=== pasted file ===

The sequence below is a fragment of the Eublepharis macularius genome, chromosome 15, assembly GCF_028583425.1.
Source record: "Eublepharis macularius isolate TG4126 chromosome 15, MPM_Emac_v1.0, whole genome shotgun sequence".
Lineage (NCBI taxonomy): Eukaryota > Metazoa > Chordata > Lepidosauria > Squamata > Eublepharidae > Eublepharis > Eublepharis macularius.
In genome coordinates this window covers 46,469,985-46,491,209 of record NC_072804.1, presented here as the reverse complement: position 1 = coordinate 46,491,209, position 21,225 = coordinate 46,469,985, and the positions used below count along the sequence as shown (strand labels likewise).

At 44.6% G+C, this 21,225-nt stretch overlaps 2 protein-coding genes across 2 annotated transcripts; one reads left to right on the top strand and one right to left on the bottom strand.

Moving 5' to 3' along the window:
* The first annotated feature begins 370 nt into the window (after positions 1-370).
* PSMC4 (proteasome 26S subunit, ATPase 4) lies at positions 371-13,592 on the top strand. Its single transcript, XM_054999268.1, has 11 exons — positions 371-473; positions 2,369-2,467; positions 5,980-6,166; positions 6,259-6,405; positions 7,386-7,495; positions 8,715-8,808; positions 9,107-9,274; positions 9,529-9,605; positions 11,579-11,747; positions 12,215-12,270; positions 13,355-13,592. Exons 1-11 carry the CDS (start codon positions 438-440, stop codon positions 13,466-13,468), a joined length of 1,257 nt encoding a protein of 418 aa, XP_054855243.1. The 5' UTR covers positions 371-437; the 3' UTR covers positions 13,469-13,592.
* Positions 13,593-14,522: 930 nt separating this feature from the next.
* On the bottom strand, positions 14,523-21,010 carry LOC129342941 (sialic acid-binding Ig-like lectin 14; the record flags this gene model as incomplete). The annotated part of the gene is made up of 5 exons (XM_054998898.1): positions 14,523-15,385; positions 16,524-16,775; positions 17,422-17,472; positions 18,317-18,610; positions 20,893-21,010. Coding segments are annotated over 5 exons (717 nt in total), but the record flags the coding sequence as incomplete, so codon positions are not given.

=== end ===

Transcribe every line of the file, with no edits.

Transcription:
The sequence below is a fragment of the Eublepharis macularius genome, chromosome 15, assembly GCF_028583425.1.
Source record: "Eublepharis macularius isolate TG4126 chromosome 15, MPM_Emac_v1.0, whole genome shotgun sequence".
Lineage (NCBI taxonomy): Eukaryota > Metazoa > Chordata > Lepidosauria > Squamata > Eublepharidae > Eublepharis > Eublepharis macularius.
In genome coordinates this window covers 46,469,985-46,491,209 of record NC_072804.1, presented here as the reverse complement: position 1 = coordinate 46,491,209, position 21,225 = coordinate 46,469,985, and the positions used below count along the sequence as shown (strand labels likewise).

At 44.6% G+C, this 21,225-nt stretch overlaps 2 protein-coding genes across 2 annotated transcripts; one reads left to right on the top strand and one right to left on the bottom strand.

Moving 5' to 3' along the window:
* The first annotated feature begins 370 nt into the window (after positions 1-370).
* PSMC4 (proteasome 26S subunit, ATPase 4) lies at positions 371-13,592 on the top strand. Its single transcript, XM_054999268.1, has 11 exons — positions 371-473; positions 2,369-2,467; positions 5,980-6,166; positions 6,259-6,405; positions 7,386-7,495; positions 8,715-8,808; positions 9,107-9,274; positions 9,529-9,605; positions 11,579-11,747; positions 12,215-12,270; positions 13,355-13,592. Exons 1-11 carry the CDS (start codon positions 438-440, stop codon positions 13,466-13,468), a joined length of 1,257 nt encoding a protein of 418 aa, XP_054855243.1. The 5' UTR covers positions 371-437; the 3' UTR covers positions 13,469-13,592.
* Positions 13,593-14,522: 930 nt separating this feature from the next.
* On the bottom strand, positions 14,523-21,010 carry LOC129342941 (sialic acid-binding Ig-like lectin 14; the record flags this gene model as incomplete). The annotated part of the gene is made up of 5 exons (XM_054998898.1): positions 14,523-15,385; positions 16,524-16,775; positions 17,422-17,472; positions 18,317-18,610; positions 20,893-21,010. Coding segments are annotated over 5 exons (717 nt in total), but the record flags the coding sequence as incomplete, so codon positions are not given.